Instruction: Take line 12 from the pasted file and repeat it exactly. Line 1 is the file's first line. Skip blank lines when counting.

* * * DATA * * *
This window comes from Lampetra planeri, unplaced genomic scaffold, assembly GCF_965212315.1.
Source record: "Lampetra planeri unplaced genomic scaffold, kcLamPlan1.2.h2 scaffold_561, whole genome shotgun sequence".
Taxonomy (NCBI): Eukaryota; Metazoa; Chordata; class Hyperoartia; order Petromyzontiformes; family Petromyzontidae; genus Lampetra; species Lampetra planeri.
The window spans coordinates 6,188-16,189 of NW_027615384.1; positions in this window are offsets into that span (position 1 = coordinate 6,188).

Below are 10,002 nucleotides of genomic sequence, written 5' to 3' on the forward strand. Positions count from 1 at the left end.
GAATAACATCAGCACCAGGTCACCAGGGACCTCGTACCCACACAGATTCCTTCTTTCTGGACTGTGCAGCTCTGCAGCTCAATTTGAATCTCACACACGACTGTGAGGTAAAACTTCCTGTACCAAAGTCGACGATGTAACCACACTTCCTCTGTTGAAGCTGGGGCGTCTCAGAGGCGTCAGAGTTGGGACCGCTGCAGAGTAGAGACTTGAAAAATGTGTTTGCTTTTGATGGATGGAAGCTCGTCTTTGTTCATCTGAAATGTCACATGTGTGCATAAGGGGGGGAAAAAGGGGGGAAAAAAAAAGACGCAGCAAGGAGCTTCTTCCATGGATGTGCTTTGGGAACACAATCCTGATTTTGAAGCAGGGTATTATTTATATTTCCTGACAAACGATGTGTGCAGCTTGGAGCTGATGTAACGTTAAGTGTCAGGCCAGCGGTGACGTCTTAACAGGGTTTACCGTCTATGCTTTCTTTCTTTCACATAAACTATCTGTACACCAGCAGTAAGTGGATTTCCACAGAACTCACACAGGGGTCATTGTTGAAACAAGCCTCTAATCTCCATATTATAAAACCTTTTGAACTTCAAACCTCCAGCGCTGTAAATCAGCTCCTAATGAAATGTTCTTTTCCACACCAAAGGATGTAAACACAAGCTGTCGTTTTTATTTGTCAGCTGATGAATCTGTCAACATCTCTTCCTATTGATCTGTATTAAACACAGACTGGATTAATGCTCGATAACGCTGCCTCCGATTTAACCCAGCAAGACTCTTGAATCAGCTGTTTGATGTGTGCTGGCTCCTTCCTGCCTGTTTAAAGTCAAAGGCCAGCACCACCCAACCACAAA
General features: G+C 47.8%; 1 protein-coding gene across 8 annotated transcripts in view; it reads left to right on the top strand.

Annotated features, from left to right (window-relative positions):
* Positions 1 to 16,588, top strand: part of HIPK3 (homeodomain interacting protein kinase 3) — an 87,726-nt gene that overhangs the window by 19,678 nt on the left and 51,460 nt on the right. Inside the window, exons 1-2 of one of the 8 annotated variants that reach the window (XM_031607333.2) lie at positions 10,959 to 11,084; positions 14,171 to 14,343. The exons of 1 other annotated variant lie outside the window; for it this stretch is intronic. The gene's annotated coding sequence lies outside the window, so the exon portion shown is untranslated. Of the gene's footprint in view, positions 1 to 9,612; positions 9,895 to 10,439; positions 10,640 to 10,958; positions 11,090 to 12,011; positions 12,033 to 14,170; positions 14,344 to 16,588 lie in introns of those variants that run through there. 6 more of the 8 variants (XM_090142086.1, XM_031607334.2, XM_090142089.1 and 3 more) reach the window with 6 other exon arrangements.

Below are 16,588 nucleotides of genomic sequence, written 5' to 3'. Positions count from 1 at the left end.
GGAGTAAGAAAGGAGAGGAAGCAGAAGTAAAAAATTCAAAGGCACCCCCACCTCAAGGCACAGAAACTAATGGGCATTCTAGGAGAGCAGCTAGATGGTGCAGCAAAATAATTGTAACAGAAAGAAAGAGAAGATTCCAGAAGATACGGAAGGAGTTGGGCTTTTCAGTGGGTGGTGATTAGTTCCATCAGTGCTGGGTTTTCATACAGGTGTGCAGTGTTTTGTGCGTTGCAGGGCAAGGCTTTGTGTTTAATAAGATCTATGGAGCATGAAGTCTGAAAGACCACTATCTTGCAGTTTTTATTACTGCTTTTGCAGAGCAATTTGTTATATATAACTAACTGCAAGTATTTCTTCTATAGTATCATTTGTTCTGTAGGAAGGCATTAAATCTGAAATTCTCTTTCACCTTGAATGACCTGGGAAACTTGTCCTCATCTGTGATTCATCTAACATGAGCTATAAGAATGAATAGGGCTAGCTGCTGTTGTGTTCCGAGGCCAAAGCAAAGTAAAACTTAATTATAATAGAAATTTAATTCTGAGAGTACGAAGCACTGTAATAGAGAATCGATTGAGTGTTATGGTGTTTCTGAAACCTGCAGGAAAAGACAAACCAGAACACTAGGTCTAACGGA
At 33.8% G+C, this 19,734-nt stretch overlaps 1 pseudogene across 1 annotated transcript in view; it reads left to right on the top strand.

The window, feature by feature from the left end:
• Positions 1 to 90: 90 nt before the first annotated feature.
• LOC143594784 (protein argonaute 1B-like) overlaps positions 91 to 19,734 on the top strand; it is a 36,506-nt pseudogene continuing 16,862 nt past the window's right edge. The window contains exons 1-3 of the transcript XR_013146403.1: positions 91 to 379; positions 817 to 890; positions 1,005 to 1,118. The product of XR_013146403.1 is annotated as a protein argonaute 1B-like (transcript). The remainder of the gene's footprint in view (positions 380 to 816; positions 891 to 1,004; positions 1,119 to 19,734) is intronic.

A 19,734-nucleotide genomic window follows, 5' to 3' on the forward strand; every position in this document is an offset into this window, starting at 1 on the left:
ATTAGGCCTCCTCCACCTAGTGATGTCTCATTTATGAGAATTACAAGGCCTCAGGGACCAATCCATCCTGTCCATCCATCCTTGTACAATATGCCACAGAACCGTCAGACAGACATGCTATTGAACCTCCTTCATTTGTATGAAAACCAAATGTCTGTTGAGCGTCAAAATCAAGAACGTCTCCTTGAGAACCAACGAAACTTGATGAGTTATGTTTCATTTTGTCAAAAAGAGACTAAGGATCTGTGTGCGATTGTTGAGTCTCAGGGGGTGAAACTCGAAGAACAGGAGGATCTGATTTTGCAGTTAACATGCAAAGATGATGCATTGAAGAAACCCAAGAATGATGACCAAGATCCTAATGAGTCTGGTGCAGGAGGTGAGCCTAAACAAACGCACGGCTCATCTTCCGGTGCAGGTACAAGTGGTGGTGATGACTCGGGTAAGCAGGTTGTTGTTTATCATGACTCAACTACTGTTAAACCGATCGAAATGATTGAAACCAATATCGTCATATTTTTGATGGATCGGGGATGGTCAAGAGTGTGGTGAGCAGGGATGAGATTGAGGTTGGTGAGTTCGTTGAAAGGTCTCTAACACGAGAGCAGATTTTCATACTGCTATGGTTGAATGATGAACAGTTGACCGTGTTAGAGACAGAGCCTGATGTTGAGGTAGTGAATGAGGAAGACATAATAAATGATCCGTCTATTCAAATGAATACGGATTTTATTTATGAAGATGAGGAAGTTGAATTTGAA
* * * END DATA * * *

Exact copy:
At 33.8% G+C, this 19,734-nt stretch overlaps 1 pseudogene across 1 annotated transcript in view; it reads left to right on the top strand.